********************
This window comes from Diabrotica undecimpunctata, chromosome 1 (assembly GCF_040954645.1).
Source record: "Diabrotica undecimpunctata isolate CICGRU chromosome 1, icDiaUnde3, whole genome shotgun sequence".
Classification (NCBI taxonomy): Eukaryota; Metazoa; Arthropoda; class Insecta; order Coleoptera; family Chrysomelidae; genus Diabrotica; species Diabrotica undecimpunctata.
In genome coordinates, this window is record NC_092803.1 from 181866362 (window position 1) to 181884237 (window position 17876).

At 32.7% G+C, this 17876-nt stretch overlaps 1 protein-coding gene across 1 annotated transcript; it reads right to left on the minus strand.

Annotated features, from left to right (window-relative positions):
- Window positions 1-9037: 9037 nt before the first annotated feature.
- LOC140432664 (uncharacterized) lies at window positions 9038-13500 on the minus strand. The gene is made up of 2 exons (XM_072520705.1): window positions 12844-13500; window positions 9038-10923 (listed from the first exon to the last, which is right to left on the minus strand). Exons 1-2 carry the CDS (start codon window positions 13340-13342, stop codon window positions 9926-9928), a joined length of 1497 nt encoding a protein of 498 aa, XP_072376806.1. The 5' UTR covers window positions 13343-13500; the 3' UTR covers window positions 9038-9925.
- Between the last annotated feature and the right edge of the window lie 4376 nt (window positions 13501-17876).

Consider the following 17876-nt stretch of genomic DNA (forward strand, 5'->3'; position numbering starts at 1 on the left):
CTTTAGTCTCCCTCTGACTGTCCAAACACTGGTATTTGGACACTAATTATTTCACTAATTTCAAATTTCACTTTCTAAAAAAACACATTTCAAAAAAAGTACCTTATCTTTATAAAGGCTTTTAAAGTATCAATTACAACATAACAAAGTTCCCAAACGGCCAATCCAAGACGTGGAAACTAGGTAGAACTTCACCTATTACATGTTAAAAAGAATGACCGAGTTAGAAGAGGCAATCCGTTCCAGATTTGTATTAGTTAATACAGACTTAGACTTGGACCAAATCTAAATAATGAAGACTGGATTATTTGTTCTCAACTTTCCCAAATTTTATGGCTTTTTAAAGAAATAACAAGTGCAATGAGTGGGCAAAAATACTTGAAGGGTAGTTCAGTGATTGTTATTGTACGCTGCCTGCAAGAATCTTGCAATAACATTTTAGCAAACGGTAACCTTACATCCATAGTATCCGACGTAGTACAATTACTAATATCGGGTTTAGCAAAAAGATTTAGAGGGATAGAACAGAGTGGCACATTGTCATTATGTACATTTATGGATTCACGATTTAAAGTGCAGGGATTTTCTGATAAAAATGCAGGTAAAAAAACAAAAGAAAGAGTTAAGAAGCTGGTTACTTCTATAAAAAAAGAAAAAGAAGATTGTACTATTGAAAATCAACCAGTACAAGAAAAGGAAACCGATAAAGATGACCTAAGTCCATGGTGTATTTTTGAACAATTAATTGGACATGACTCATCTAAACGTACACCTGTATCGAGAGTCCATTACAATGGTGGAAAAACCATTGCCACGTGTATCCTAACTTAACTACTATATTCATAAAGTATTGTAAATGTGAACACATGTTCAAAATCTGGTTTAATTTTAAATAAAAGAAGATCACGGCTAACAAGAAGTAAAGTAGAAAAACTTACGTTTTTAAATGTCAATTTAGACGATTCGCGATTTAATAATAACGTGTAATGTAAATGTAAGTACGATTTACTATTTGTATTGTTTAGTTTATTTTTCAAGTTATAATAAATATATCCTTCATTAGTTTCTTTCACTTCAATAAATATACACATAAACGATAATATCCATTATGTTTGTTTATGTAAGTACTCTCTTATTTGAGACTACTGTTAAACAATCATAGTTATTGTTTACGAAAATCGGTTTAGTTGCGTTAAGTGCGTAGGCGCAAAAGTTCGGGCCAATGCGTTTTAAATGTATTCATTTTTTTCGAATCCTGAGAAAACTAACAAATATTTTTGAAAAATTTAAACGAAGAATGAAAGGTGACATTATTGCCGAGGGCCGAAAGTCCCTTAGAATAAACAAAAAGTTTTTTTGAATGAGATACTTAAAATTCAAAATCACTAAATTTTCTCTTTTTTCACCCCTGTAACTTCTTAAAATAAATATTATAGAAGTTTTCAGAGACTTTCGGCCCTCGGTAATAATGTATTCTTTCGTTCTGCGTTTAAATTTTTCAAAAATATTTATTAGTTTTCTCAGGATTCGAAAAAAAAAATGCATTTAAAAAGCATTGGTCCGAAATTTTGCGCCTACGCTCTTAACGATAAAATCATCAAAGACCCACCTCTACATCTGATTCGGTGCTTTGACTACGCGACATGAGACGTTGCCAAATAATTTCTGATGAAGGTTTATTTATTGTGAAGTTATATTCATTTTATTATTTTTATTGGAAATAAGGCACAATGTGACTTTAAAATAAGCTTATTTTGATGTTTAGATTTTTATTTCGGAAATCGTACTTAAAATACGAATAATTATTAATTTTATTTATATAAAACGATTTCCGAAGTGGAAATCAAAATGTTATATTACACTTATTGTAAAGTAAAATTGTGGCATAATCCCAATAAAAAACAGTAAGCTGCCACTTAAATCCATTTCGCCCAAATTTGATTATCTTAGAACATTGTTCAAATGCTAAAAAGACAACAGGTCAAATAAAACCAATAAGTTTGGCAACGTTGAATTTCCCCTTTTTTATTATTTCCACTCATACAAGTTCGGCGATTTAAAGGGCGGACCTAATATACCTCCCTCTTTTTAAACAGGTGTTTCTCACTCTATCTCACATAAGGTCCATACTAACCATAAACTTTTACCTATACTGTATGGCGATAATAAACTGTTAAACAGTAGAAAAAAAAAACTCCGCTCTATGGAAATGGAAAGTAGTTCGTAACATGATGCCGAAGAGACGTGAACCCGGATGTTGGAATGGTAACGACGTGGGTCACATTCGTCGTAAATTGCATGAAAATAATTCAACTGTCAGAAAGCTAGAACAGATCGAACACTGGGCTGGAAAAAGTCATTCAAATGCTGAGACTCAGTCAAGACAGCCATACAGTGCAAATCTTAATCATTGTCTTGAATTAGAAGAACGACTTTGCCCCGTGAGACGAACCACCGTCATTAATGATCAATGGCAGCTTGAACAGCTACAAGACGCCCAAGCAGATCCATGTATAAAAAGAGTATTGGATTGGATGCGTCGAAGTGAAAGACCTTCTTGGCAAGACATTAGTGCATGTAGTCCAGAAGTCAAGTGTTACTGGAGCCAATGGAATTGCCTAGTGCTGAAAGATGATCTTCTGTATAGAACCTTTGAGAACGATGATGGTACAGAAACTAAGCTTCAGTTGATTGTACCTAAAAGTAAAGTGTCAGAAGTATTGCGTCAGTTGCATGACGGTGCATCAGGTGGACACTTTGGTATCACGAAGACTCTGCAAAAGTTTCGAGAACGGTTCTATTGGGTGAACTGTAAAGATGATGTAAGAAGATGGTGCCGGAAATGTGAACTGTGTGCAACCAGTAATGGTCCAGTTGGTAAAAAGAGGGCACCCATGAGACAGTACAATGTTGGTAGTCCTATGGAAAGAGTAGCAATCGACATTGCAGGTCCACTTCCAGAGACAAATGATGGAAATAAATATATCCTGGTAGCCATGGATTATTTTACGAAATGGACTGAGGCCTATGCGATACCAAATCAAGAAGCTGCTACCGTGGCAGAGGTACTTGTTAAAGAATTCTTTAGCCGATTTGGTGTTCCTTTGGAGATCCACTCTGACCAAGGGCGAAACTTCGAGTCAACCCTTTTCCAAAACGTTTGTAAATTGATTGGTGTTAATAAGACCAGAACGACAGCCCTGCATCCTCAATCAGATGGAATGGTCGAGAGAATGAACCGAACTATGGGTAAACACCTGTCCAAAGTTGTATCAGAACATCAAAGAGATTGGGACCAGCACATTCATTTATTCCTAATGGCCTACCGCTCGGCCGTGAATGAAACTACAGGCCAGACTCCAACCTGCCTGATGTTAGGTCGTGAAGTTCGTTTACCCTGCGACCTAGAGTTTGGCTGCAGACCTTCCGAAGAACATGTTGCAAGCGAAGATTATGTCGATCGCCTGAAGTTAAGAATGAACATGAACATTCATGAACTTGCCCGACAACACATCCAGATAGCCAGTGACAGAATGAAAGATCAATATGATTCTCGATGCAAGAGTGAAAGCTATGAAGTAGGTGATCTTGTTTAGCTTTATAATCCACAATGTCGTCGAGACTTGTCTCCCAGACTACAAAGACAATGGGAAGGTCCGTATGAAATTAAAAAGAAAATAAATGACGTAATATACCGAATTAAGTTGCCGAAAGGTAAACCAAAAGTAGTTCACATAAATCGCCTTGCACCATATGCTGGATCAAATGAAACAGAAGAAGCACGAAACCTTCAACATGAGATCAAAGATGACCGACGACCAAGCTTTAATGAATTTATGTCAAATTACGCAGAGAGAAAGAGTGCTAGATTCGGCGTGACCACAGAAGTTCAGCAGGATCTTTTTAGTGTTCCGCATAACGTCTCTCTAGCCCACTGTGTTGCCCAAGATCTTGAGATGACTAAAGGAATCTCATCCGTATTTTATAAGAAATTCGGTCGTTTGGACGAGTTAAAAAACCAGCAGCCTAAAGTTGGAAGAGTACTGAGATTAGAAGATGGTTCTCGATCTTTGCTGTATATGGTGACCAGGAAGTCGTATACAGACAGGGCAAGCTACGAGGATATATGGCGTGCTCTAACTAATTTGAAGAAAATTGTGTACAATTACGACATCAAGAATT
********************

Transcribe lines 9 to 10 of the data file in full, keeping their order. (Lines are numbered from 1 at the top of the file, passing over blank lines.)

- Between the last annotated feature and the right edge of the window lie 4376 nt (window positions 13501-17876).

Consider the following 17876-nt stretch of genomic DNA (forward strand, 5'->3'; position numbering starts at 1 on the left):